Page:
Tha Sports Junkies 101

Smith Shines, Calgary Offense Inconsistent

Calgary Flames Dinur/Flickr


Calgary Flames 

In this past NHL off-season we saw many players move teams and sign massive contracts. Possibly the most underrated trade was Mike Smith, who moved from the Arizona Coyotes to the Calgary Flames. In return, the Coyotes agreed to retain 25% of Smith’s salary. Along with this financial incentive, the Coyotes received:

  • Chad Johnson (G)
  •  Brandon Hickey (D)
  •  Conditional 3rd round pick (2nd round pick if Flames make playoffs).


Mike Smith is under a 6 year/ $34,000,000 contract with only two remaining years including this season. That cap hit isn’t as severe for the Flames, due to the retained salary of $1,416,667 per year by the Coyotes. With $4,250,000 left to pay annually, GM Brad Triveling brought in the experienced netminder this offseason. Smith has made the most of his new start and has taken the reigns of the crease.


Smith’s Early Performance

The Flames’ early season play is average in a highly competitive division (9-7-0, 18pts). They are in possession of the first wild-card spot with four teams in hot pursuit. San Jose and Colorado were the two teams in possession of the Western Conference wild-card spots yesterday. With their 6-3 win over the Detroit Red Wings, the Flames catapulted themselves into the lead wild card spot. They can thank their starting goaltender for their ability to keep up with potential playoff teams.


Since joining the Flames in the offseason there has been speculation as to how the new member would adjust to his team. Would he be able to make a new name for himself away from the stagnant Coyotes? Smith has proved he is making the most of his new opportunity–as he has posted a .923 Save Percentage along with a 2.52 Goals Against Average and 834:24 minutes in the crease, good for third in the league among all goalies–coming into Thursday’s game against the Red Wings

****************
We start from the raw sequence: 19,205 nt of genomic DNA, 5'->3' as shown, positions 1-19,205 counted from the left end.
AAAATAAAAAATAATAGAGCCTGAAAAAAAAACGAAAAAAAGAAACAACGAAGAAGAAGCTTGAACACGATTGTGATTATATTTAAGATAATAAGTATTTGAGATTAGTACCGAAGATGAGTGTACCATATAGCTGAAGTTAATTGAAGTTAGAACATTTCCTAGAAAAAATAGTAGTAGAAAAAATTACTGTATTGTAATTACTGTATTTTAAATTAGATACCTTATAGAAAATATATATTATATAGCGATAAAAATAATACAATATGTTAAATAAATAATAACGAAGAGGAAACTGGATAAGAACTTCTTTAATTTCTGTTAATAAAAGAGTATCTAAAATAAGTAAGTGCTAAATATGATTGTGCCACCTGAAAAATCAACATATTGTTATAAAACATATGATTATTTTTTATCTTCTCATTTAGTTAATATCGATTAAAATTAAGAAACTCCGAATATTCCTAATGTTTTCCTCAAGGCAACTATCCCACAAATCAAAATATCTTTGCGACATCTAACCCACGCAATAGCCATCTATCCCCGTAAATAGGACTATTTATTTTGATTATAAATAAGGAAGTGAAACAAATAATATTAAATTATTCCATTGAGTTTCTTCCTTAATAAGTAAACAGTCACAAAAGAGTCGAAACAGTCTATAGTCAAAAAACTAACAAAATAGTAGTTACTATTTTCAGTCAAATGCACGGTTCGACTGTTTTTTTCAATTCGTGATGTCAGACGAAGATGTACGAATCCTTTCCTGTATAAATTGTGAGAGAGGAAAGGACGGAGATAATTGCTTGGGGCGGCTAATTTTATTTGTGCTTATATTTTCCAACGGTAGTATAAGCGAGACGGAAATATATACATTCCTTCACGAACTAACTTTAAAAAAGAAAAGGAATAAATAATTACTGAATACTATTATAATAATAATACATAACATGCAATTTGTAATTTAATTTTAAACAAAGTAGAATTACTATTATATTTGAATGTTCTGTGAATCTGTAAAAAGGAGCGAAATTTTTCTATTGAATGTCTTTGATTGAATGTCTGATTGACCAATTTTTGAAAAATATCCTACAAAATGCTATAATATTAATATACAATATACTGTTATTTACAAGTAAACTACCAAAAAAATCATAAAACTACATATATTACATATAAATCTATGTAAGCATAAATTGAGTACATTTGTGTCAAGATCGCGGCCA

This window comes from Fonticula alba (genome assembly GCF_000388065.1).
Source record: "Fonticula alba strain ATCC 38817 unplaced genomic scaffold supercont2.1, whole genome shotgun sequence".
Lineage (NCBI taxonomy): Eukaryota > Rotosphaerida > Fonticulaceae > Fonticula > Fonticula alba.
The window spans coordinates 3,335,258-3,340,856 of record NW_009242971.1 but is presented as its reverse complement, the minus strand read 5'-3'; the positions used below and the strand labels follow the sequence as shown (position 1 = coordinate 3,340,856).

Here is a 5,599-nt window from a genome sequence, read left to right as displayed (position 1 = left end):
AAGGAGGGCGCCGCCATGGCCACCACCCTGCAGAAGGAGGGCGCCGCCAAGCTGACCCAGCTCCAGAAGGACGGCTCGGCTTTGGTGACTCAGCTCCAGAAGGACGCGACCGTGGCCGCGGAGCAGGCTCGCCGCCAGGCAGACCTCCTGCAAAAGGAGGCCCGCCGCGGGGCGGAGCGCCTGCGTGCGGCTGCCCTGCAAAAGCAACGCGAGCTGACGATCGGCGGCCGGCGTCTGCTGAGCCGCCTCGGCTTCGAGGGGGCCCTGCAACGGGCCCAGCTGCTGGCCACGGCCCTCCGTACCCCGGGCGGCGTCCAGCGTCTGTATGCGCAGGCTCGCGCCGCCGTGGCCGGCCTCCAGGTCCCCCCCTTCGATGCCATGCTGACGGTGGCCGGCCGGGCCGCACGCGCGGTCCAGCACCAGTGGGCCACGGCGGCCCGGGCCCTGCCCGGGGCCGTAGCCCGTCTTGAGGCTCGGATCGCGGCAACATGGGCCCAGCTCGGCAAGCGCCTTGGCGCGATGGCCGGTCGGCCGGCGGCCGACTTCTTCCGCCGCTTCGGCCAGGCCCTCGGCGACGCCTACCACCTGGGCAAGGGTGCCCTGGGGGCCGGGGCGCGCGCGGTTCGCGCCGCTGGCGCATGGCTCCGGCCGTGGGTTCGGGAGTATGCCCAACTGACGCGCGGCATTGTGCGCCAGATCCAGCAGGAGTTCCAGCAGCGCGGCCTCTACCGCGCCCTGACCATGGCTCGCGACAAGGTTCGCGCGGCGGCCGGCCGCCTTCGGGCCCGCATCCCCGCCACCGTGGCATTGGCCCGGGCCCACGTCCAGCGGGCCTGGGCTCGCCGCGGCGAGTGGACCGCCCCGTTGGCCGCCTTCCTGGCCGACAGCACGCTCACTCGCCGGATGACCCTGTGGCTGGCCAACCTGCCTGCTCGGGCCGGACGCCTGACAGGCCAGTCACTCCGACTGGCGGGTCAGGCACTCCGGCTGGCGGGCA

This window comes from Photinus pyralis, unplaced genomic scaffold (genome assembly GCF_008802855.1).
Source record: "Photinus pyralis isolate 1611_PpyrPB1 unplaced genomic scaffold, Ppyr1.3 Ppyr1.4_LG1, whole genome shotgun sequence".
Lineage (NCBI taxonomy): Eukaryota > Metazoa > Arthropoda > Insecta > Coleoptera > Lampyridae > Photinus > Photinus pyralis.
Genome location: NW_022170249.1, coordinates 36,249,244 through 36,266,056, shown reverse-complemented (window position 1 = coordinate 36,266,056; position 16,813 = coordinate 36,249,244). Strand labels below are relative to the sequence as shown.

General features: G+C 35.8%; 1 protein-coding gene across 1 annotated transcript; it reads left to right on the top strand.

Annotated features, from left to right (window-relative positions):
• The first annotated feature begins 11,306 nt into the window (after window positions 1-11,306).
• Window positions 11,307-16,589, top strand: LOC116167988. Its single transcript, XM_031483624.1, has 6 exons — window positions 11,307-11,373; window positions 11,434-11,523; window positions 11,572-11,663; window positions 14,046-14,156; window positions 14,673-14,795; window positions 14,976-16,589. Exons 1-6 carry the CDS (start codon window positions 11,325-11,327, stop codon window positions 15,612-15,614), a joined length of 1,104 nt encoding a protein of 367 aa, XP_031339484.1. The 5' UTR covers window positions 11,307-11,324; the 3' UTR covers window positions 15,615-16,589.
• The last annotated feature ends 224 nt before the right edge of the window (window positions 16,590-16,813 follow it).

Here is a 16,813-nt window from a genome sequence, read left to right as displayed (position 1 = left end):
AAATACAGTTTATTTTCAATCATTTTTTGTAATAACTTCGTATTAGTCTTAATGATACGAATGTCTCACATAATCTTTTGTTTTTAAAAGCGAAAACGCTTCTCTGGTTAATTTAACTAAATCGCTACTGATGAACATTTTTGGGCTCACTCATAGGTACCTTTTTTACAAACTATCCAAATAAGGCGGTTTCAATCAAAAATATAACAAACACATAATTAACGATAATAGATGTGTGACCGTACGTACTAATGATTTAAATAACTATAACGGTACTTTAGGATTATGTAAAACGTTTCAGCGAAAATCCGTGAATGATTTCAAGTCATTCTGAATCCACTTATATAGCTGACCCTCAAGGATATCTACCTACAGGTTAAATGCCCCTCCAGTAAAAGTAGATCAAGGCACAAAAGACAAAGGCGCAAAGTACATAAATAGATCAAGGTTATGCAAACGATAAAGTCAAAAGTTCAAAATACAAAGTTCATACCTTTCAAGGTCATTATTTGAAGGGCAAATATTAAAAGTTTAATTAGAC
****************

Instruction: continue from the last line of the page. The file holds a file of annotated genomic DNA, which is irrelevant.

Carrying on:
The most encouraging part of this season, Smith has shown his ability to rebound from a few bad starts. The Flames’ November 7 game against divisional rival Vancouver was not great. The Calgary goaltender allowed a poor five goals while only facing 21 shots against (.762 Sv. %). His start before that pitted him against the New Jersey Devils in which he gave up four goals on 30 shots in an overtime win. Last night against the Detroit Red Wings, Smith rebounded from these two forgettable starts, finishing the game with 39 saves on 42 shots (.929 Sv. %). His solid play this season has kept his team in the playoff hunt. 


Offensive Struggles.

Coming into Thursday, the Flames sat 28th in the league with a shoddy 38 goals for in their 15 games played. Their star players and veterans can’t find a solution to the team’s general inability to score consistently, and their power play has been lacking as well. Generally, they have been lackluster as a group of players when it comes to putting forth offensive production.


A statistical look at the production that the Flames have had shows that their output is truly lacking in many areas. They rank dead last in the league with a dismal 2.25 Goals For/ Game Played. Especially relevant–their power play ranks 20th in the NHL, an uninspiring 17.0% over the course of the season so far. These statistics are current and updated after Thursday night’s game.


The team’s mixture could definitely be evaluated before the upcoming trade deadline. Calgary hasn’t seemed to define themselves as a rebuilding team or as a contender which has lead to only one playoff series win in the past 10 years. The need for offensive consistency is apparent. This group of players could use a star addition or lower-scale moves to push them from a fringe team to a legitimate contender. In the divisional preview for the Pacific, Calgary seemed to be near the top of the list for the expected finish (Pacific Preview). The next few weeks will be crucial for them as a team to get their offense together.